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A chair market at Badagry in 1910
A chair market at Badagry in 1910
Badagry shown within the State of Lagos
Badagry shown within the State of Lagos
Badagry is located in Nigeria
Location of Badagry in Nigeria
Coordinates: 6°25′N 2°53′E / 6.417°N 2.883°E / 6.417; 2.883
StateLagos State
 • Total170 sq mi (441 km2)
 • Total241,093
Time zoneUTC+1 (WAT)

Badagry is a coastal town, historical city and also a Local Government Area in Lagos State. Badagry is known locally as Gbagle or Gbagli, It is also a border town in Nigeria located on the north bank of Porto Novo Creek, an inland waterway that connects Lagos (Nigeria's largest city and economic capital) to Porto-Novo the Capital of Republic of Benin. According to 2006 census in Nigeria, Badagry has the population of 241,093. [1]

In 1736 and 1851, Badagry emerged as a commercial center on the West African coast. Because of its connection with lakes, creeks and inland lagoons, these helps people to trade and reside in the ancient town. During the Trans-Atlantic slave trade, the town was a middleman between European traders on the coast and traders from the nearby cities. [2]

History[change | change source]

There is a traditional Yoruba story that the first settlement within the area was an Awori group originally from Ile-Ife who lived at a nearby settlement. Robin Law,[3] a scholar of West African history, notes an origin that sprouted out of a resettlement for displaced peoples of varied ethnic groups mostly Ogu people, Ewe people and Oyo Yorubas. Another source links the people living at a settlement called Gberefu as the Ewe's of Oyo, an island along the Atlantic coast.[4]

One of the recorded popular events in the history of Badagry was the acquisition of land by a European trader who was locally known as Yovo Huntokonu.[5] Many sources identify the European to be a Dutch trader called Hendrik Hertogh.[6] Huntokonu arrived from the west, settling in the area after fleeing the wrath of an African chief. He reached the settlement called Apa under the Obaship of Alapa and he was given farmland to use for trading.[6]

The name Badagry was said to be derived from the city's indigenes' methods of subsistence, which include fishing, farming, and salt production. Others think the city was called after Agbedeh, a well-known farmer whose farm, Agbadarigi, was renamed Badagry by Europeans. Badagry served as a corridor for Europeans to carry slaves to new destinations in the early eighteenth century. Its cenotaph is called "Point of No Return,[7]" and the well at this location was charmed to make slaves who drank from it forget their fate. Badagry was one of the routes that benefited from the ongoing slave trade conflict between Portnovo and Dahomey at the end of the eighteenth century. Slaves taken during inter-villages conflict were auctioned off at Badagry.[8]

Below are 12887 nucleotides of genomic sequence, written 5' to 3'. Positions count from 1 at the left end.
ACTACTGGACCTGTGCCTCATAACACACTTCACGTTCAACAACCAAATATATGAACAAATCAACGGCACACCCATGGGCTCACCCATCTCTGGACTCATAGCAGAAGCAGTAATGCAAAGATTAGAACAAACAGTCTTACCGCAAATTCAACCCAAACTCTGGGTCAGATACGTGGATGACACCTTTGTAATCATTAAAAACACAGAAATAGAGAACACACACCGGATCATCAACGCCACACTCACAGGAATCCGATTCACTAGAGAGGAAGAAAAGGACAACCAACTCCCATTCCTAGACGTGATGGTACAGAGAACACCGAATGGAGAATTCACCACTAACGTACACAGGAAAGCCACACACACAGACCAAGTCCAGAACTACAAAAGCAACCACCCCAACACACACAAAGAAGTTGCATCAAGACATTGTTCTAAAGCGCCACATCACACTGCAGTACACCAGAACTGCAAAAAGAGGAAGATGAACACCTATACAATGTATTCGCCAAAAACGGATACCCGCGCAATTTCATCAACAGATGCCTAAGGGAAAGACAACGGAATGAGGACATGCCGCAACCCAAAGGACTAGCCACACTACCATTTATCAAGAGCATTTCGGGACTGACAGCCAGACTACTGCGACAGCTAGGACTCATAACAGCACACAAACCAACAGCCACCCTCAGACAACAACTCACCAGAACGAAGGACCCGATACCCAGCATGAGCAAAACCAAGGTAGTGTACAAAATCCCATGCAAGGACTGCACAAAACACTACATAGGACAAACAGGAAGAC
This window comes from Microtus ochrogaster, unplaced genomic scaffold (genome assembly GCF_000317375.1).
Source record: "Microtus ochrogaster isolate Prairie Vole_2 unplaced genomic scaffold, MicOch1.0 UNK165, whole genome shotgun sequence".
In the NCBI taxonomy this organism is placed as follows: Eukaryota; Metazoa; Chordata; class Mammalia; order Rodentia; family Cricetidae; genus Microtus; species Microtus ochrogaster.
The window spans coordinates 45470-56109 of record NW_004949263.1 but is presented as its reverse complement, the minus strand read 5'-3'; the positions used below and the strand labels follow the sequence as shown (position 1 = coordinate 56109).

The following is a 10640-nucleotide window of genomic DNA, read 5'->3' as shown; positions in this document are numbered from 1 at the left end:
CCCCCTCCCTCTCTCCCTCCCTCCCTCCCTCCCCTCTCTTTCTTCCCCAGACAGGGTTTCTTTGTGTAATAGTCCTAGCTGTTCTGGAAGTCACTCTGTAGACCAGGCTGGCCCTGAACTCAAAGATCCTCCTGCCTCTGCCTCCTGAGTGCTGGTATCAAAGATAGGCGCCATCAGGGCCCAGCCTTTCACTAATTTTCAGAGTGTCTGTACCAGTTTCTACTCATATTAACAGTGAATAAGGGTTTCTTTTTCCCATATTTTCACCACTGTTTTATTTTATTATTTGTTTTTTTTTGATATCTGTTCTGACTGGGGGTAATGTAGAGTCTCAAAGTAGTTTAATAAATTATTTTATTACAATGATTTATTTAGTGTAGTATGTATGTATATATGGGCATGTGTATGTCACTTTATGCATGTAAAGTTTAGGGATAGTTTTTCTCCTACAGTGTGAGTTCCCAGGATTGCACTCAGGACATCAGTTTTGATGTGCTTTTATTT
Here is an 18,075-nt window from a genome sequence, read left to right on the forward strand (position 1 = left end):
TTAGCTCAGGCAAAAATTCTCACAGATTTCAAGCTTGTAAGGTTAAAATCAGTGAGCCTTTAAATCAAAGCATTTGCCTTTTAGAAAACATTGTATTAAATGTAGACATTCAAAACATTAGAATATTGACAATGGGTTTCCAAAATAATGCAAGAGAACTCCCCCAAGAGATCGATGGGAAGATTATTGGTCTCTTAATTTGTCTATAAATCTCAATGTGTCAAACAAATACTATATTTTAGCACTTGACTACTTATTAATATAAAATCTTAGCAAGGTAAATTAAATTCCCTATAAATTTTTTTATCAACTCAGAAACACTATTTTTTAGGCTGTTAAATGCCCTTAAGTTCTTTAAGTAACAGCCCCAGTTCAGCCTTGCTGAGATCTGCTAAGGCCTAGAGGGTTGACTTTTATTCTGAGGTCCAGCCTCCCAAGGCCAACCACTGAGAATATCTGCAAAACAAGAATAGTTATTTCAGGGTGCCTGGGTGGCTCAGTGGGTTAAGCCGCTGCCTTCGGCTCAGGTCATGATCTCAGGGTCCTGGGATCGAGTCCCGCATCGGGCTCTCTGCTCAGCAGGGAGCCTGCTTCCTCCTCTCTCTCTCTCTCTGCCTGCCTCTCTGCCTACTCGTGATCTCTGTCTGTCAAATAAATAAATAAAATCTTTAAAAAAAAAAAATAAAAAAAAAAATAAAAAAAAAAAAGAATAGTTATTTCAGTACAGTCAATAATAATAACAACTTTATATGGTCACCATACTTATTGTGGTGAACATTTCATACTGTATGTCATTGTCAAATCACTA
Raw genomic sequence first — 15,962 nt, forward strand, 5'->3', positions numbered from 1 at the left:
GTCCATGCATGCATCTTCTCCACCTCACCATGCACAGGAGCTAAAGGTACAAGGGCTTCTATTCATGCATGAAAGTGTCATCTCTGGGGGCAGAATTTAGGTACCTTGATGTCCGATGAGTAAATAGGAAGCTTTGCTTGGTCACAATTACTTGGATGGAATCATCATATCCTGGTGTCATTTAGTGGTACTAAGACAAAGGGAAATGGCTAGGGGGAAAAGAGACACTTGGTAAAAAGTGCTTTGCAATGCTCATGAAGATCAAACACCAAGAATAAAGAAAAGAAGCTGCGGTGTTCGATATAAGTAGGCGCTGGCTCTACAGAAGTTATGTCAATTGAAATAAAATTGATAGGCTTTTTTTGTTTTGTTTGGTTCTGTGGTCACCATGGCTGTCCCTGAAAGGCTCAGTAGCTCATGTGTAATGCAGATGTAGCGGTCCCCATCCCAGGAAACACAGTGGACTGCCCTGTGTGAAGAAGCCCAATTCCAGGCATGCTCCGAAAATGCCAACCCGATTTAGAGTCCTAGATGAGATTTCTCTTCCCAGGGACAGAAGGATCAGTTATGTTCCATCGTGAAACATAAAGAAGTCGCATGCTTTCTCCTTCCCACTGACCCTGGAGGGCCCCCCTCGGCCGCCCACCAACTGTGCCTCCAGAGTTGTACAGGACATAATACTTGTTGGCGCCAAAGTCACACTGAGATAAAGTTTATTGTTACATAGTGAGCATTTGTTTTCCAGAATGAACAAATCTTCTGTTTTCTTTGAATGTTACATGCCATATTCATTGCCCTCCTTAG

Chief Mobee was one of the African chiefs who participated in the slave trade in 1883. In Marina, Badagry, the first two-story structure was constructed in 1845.[8]

References[change | change source]

  1. "About Badagry, the indigenous people of Lagos". 20 October 2021.
  2. Sorensen-Gilmour 1995, p. 2-3.
  3. "Professor Robin Law FBA". The British Academy. Retrieved 2022-05-31.
  4. Harris, Lynn (2017). Sea ports and sea power: African maritime cultural landscapes. Cham. ISBN 9783319469850.{{cite book}}: CS1 maint: location missing publisher (link)
  5. Sorensen-Gilmour 1995, p. 38-40.
  6. 6.0 6.1 Sorensen-Gilmour, Caroline (1995). Badagry 1784-1863. The Political and Commercial History of a Pre-Colonial Lagoonside Community in South West Nigeria (PhD). University of Stirling.
  7. "History of Atlantic Slave Trade Chronicled By Museums, Monuments in Badagry, Nigeria". Global Press Journal. 2017-12-01. Retrieved 2022-05-31.
  8. 8.0 8.1 "Badagry Festival | Hometown.ng™". 2016-12-09. Archived from the original on 4 September 2017. Retrieved 2021-08-02.